In Texas, football is serious business. Not only do you have to profess allegiance to a professional team, but Texas law* requires all residents to pick their favorite college and high school teams by the age of 10. Although my wife isn’t a native Texan, she loves football and is helping me to raise the next generation of Texas football fans.
My Football Indoctrination
Growing up, I had to divide my loyalties between the Houston Oilers and the Dallas Cowboys. As a Houstonian, I was required to root for the home team, but there was something about the Cowboys that fascinated me (the Dallas Cowboys Cheerleaders movie may have helped to fuel my fascination).
Every Sunday afternoon, I was glued to the TV to watch my favorite teams play. I can still remember Tony Dorsett’s record-breaking 99 yard touchdown run and every Super Bowl that the Cowboys played in.
I can also remember the ups and downs of the Houston Oilers. They were a consistent playoff team from 1987 to 1993, an era that included both of the Oilers’ only division titles (1991 and 1993), as well as the dubious distinction of being on the losing end of the largest comeback in NFL history in a game against the Buffalo Bills (I watched that game with great despair and it haunts me to this very day).
Although my mother was never a big football fan (she’s from Lousiana), she would sit and watch games with me. It was nice having her there even though I knew she would have rather been doing anything else. Her presence gave me comfort as I agonized over the Oilers’ losses.
Despite the challenges of being an Oilers fan, I was heartbroken when the team moved to Tennessee in 1999.
The Texans Era
In 2002, football finally returned to Houston. Everyone in the city, including my family, was excited to support the Houston Texans. We were even more thrilled when the Texans won their first playoff game last year.
Over the years, we’ve developed a game day tradition that we call Home Gate. To get in the spirit, we don our Texans jerseys. Each family member, except for me, has an Andre Johnson jersey. I’m the only one with an Arian Foster jersey (I’m a sucker for a football player who rushes for 100 yards and studies philosophy).
Next we make “Fancy Football Snacks” to dine on. Allow me to explain the origin of “Fancy Football Snacks.” For some reason, my children were not born with the Texas football gene (my daughter is the only child who has the stamina to watch an entire game). Despite my attempts to make them football fans, they never showed any interest in the game. To entice them to watch the games with me, I created the moniker “Fancy Football Snacks.” They were intrigued.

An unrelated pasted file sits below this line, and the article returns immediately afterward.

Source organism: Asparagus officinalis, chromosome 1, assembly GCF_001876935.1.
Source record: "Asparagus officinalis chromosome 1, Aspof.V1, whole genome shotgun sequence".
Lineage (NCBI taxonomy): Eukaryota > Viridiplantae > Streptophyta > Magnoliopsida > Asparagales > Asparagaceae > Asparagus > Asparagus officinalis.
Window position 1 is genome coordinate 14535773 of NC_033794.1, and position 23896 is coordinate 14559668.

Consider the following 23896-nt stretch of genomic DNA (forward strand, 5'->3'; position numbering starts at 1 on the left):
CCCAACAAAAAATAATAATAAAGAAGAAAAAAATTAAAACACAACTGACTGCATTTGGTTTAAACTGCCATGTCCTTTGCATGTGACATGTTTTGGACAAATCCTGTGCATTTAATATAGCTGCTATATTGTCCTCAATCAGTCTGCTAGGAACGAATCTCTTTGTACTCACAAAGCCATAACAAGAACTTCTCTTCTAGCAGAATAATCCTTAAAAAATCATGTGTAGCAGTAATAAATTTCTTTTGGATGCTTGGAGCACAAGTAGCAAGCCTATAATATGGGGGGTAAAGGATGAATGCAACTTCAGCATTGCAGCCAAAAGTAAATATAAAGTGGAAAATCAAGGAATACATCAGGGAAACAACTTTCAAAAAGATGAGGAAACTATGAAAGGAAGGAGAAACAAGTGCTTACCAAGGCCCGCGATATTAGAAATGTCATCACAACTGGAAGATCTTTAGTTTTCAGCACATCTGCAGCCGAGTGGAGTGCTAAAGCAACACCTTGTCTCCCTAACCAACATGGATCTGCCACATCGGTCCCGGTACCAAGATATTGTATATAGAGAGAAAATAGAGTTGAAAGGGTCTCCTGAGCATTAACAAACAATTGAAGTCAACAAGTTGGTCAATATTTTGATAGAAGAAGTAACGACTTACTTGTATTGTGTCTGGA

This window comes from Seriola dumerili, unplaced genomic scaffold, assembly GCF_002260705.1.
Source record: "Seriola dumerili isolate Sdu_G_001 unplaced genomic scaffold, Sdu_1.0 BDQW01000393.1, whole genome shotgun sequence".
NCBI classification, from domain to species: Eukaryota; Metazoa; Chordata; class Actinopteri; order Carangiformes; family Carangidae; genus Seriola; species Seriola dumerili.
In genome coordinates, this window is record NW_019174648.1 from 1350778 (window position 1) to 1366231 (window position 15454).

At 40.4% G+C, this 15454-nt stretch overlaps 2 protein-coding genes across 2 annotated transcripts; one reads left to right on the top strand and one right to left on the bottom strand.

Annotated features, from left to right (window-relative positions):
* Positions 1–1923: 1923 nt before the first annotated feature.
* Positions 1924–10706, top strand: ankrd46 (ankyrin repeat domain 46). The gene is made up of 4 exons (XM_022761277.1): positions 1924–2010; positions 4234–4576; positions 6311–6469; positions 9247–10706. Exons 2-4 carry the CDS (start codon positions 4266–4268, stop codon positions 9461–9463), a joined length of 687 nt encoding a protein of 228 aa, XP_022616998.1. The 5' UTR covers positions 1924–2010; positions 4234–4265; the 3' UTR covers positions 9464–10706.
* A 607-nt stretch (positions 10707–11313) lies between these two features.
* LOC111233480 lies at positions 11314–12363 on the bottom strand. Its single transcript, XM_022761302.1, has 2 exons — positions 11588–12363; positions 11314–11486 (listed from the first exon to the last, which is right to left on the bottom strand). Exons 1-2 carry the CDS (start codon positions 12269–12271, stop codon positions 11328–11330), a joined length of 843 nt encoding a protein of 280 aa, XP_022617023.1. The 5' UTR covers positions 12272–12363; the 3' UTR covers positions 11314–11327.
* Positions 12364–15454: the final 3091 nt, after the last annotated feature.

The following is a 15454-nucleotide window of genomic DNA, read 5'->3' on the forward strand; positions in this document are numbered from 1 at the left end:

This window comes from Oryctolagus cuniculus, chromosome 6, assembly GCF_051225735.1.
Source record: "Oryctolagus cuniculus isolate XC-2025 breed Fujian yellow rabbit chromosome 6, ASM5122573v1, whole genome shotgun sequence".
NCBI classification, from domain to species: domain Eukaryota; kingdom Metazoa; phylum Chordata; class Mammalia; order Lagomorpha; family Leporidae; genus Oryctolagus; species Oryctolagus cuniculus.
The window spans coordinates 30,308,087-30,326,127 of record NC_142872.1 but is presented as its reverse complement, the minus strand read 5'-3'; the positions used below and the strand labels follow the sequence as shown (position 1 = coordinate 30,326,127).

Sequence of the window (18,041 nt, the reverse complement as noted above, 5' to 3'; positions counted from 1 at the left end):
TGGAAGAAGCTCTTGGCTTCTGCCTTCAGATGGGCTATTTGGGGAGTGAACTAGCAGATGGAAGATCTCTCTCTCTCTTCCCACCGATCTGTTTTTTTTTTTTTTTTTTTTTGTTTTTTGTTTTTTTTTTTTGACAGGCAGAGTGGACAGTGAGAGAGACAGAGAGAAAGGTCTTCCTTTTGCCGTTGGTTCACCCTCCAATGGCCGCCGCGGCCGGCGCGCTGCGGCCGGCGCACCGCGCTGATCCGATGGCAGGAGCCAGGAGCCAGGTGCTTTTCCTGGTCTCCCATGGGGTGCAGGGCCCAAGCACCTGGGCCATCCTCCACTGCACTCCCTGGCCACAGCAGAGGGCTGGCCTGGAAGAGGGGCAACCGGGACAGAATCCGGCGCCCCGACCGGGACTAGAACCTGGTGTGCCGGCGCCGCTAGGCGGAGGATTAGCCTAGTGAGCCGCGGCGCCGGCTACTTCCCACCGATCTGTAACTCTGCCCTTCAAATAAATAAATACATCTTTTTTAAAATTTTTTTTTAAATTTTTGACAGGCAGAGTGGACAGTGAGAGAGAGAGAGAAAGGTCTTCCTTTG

“What are Fancy Football Snacks?” they asked.
“It is a cornucopia of game day manna poured down from Heaven,” I replied. Their blank faces told me that I needed to explain further. “In other words, it’s nachos, wings and BBQ.”
“Yay!” the yelled in unison.
Now “Fancy Football Snacks” are a regular staple at game time.
I get things started by firing up the grill and cooking some ribs, chicken or Cavanaugh sausage. The kids prepare the living room ready by placing a blanket on the floor (to catch any food that may drop), settting up a folding table and chairs, and picking the drinks (they usually choose juice boxes).
During our party, we violate two house rules – no eating in the living and no television during meal time. However, I’m okay with breaking the rules for a couple of hours of family time.
It’s always exciting to watch Matt Schaub connect with Andre Johnson in the end zone. Or to see Arian Foster burst through the line for huge yardage. Or to watch JJ Watt torment the opposing quarterback. Because we spend every Sunday with these players, they almost feel like a part of our family and we are proud when they perform well and supportive when they have bad days.
I cherish the Sunday afternoons we spend watching together. It’s a great time of fellowship, bonding and feasting on “Fancy Football Snacks.” The Texas football tradition lives on.
(See more photos in my Google+ album)
* Not an actual law. At least not yet.
Question: Does your family have any sports watching traditions?
P.S. – The Texans beat the Jacksonville Jaguars to extend their record to 9-1.
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